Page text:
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Fitness, running and making a difference on Shelter Island: Kelsey McGayhey is always in the game

If you know Kelsey McGayhey, you know that she goes hard. An outstanding Class of 2012 athlete at Shelter Island High School and a 2016 graduate of Springfield College, she tackles sports, fitness and life with a fun, fierce and competitive spirit.

Kelsey is in the Shelter Island Athletic Hall of Fame for her volleyball and basketball achievements. Her basketball jersey hangs in the gym in honor of her 1,000-plus point career. An All-American volleyball player at Springfield, to this day she remains athletically competitive and passionate about fitness.

Kelsey says she’s been a runner since she was a child. “I’ve always enjoyed it. I ran cross country in junior high. It’s very therapeutic, and an activity I enjoyed before I got into fitness.”

Kelsey and Mitchell Clark have been friends for a long time. Mitchell served in the Marine Corps from 2013-2017, rising to the rank of an E-5 Sergeant. In early 2019, he asked Kelsey if she would join him in running a Marines half-marathon in Georgia.

Sunny skies greeted runners Sunday, March 20, 2022, who competed in the Mitchell Half Marathon, surpassing the $10,000 goal the group had set to benefit the Strongpoint Theinert Ranch. Those who ran are (from left) Kevin Barry, Michael Z. Mundy, Jimbo Theinert, Lily Greenberg, Kelsey McGayhey, Mitchell Clark and Eric Kraus. (Credit: Eleanor P. Labrozzi)

At the time she was living in Farmingdale, studying for her massage therapy degree and it didn’t fit her schedule. So, on a lark they decided to do a half-marathon on Shelter Island that February. Both are fit and competitive individuals so they did it “just for fun” and didn’t specifically train for it.

Mitchell drew up a 13.1-mile route and they staged bananas and water bottles along the way. At the last minute they decided to raise money for Strongpoint Theinert Ranch, which had begun its work with veterans just three years before. Donating $100 each, they texted Jimbo Theinert, who happened to be at the ranch. Jimbo thought it was a great idea, and invited them to go sit in a hot tub at his house after the race to recover and hang out.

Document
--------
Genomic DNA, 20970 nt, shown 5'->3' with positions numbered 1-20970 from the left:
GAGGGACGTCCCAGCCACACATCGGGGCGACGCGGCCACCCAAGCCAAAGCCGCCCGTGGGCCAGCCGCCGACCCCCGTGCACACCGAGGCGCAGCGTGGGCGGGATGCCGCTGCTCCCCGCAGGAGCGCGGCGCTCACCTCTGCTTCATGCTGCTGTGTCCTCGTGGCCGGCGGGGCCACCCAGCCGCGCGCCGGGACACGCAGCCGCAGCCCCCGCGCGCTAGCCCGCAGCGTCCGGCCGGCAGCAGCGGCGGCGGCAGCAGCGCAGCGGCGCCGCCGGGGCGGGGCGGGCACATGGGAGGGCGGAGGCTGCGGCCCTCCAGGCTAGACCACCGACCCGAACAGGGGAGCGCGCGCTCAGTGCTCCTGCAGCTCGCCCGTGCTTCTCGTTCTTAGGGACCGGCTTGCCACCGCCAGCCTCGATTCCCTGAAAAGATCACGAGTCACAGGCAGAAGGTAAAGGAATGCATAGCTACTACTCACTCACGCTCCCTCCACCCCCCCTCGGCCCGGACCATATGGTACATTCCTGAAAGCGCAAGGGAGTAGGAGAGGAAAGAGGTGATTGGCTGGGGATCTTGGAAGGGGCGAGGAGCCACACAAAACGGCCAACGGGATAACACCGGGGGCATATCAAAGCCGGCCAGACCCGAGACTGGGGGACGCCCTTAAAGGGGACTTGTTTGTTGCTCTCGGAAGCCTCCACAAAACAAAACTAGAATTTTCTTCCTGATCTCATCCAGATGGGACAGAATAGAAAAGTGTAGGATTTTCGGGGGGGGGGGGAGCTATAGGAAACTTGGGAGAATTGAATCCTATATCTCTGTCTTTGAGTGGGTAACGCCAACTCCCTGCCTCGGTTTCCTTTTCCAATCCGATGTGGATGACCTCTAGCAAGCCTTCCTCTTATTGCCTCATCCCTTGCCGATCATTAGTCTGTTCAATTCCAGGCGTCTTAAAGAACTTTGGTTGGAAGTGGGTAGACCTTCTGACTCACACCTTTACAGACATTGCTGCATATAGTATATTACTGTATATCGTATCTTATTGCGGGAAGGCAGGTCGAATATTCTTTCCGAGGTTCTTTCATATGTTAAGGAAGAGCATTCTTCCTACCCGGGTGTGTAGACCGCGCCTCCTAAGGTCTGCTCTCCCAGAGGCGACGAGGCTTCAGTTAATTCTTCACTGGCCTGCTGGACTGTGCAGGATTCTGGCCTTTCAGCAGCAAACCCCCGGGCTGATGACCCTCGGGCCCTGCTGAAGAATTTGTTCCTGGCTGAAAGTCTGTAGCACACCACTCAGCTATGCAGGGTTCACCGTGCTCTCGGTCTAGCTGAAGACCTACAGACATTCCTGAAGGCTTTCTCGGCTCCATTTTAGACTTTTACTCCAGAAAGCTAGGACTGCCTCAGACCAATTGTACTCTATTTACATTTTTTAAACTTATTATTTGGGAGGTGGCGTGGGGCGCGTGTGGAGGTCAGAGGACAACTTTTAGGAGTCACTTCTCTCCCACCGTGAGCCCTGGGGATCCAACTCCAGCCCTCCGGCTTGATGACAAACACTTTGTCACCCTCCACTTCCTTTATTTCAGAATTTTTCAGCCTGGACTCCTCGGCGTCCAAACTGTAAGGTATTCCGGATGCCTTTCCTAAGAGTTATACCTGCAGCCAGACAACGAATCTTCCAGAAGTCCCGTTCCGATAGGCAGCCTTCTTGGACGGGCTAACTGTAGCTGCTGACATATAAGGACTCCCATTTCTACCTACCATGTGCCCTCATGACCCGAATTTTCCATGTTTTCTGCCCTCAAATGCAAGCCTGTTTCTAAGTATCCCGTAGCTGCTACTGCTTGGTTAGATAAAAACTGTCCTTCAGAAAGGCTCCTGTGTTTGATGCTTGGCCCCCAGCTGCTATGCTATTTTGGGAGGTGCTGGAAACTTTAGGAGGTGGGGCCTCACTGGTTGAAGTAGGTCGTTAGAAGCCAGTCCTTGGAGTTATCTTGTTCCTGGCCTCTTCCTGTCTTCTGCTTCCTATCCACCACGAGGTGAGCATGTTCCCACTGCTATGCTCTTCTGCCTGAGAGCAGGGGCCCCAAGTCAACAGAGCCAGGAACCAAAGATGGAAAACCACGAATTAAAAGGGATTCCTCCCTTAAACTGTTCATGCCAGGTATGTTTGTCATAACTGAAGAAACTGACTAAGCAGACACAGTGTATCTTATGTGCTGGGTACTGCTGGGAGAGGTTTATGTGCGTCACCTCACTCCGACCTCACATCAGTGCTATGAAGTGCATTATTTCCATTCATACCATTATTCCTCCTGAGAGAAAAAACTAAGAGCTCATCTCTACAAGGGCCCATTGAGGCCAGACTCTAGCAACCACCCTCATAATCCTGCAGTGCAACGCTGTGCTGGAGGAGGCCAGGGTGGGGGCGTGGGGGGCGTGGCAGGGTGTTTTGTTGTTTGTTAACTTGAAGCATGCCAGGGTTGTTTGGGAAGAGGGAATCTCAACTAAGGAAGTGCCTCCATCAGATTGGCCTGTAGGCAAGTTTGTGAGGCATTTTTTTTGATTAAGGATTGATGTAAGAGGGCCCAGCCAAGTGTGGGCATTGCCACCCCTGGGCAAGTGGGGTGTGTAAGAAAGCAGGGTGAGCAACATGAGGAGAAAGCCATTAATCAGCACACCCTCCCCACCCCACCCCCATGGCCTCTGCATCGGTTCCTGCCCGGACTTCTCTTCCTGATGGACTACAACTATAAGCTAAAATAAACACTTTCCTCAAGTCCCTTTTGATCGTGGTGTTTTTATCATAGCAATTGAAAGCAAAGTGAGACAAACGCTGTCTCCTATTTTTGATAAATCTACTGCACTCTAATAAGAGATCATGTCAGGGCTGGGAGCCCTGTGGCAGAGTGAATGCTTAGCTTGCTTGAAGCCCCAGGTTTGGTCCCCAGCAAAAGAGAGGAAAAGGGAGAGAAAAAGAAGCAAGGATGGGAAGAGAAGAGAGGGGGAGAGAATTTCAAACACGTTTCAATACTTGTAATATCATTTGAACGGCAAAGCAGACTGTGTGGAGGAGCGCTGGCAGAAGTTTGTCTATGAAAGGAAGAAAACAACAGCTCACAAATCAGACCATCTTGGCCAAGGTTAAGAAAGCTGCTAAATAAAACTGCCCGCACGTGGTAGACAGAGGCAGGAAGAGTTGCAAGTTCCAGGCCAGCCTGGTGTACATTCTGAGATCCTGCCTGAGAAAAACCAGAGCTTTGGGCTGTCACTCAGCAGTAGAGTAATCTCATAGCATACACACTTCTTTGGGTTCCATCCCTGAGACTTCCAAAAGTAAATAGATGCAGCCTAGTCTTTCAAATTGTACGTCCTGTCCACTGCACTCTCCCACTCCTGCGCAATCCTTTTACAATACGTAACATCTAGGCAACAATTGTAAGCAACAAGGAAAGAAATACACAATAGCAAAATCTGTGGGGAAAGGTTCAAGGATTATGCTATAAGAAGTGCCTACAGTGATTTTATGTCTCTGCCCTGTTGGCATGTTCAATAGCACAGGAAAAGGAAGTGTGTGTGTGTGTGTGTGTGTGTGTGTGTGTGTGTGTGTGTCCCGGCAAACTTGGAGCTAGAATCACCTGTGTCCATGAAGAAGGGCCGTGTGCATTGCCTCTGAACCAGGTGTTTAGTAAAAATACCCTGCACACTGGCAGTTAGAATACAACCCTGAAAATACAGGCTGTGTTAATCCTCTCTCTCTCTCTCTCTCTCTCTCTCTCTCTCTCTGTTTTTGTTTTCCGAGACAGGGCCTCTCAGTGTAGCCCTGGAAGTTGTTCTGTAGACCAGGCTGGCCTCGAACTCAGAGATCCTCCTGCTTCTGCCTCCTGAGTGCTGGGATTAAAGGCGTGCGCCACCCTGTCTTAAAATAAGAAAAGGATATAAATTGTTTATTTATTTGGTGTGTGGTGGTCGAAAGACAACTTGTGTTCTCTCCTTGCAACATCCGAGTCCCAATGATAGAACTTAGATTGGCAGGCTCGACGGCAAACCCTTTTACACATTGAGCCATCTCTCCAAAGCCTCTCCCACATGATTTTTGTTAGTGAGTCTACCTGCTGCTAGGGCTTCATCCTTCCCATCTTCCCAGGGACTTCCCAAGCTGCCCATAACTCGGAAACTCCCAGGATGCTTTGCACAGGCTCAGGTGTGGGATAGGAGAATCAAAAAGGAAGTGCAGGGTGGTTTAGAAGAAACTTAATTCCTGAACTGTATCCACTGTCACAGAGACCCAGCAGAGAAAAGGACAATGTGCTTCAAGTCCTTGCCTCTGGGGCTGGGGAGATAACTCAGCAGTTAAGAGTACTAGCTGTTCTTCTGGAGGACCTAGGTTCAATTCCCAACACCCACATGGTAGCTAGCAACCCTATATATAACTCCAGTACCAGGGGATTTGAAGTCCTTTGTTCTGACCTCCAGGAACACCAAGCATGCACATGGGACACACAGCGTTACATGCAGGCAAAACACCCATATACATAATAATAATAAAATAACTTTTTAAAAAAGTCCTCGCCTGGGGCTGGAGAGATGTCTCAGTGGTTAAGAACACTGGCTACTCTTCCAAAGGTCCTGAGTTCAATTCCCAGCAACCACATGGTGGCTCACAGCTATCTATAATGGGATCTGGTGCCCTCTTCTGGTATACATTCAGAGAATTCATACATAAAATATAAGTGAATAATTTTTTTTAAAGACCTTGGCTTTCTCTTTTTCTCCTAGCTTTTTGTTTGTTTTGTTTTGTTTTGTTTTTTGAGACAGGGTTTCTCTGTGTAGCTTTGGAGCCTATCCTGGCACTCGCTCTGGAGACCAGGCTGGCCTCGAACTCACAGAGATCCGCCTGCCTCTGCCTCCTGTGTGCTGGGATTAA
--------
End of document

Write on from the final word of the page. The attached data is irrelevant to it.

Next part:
From that spur-of-the-moment beginning, the half-marathon has grown. In 2020 Jimbo joined them, put it out on a Go Fund Me page, and raised more money for the ranch. Each year since, the half-marathon has added more participants, creating a community of runners, who have raised $25,000 in the past two years.

Last year, nine runners did the half-marathon. It’s become a tradition to have a pizza party and enjoy the hot tub following the event.

Right at you for Strongpoint. Runners on North Midway Road. (Credit: Eleanor P. Labrozzi)

Although in the earliest years, Kelsey didn’t specifically train for the event, she feels that as she gets older, she’s more intentional about her fitness, saying, “I don’t want to hurt myself.” Despite the fact it isn’t officially a race, “I’m very competitive, and I didn’t like that I finished so far back last year.”

How does she get ready for the now-traditional half-marathon? While Kelsey isn’t using a personal trainer or following a prescribed training routine, as a life-long athlete she’s listening to her body and building her mileage intentionally and gradually. At about 10 miles into the run people often “gas out,” and she wants to be able to push through that wall.

“I started running for as long as I could, 3-4 miles, and am up to 7-8 miles at the end of February,” she said. “Each week I push a little more.”

She also uses the Strava fitness app to track her workouts. The app documents her workouts and allows athletes to connect with others, give each other encouragement, and build community.

Diet is important, too. While Kelsey stressed that she’s not a certified personal trainer, she does what is intuitive for her body. “Food gives you energy,” she said. “You need good food for a good outcome. If you eat whole foods, you feel better. Live your life, and fuel your body for what your goals are.”

At the start, the half-marathon was primarily a fun challenge between friends. Now in its sixth year, at top of mind is raising money for an incredibly important cause: providing retreats (at no cost to the participants) where active and veteran military members, their families, and Gold Star families come together to strengthen themselves physically and mentally, transition through life’s challenges, and reconnect with friends, family, and most importantly, themselves.

The Strongpoint Theinert Ranch in New Mexico . (Courtesy photo)

Kelsey had the chance to go to the ranch in 2022 to see the work in person. “There’s no other place like Strongpoint Theinert Ranch. It allows you to recenter yourself, build something in yourself in both mental and physical aspects. If being at the ranch can impact me, who hasn’t been through military service, you can see how this can really make a difference in vets’ lives.”

The Strongpoint Theinert Ranch half-marathon will take place on March 23 this year. You can cheer along the route, run, walk or donate. Visit strongpointtheinert.org/ to learn more and make a gift to a great cause.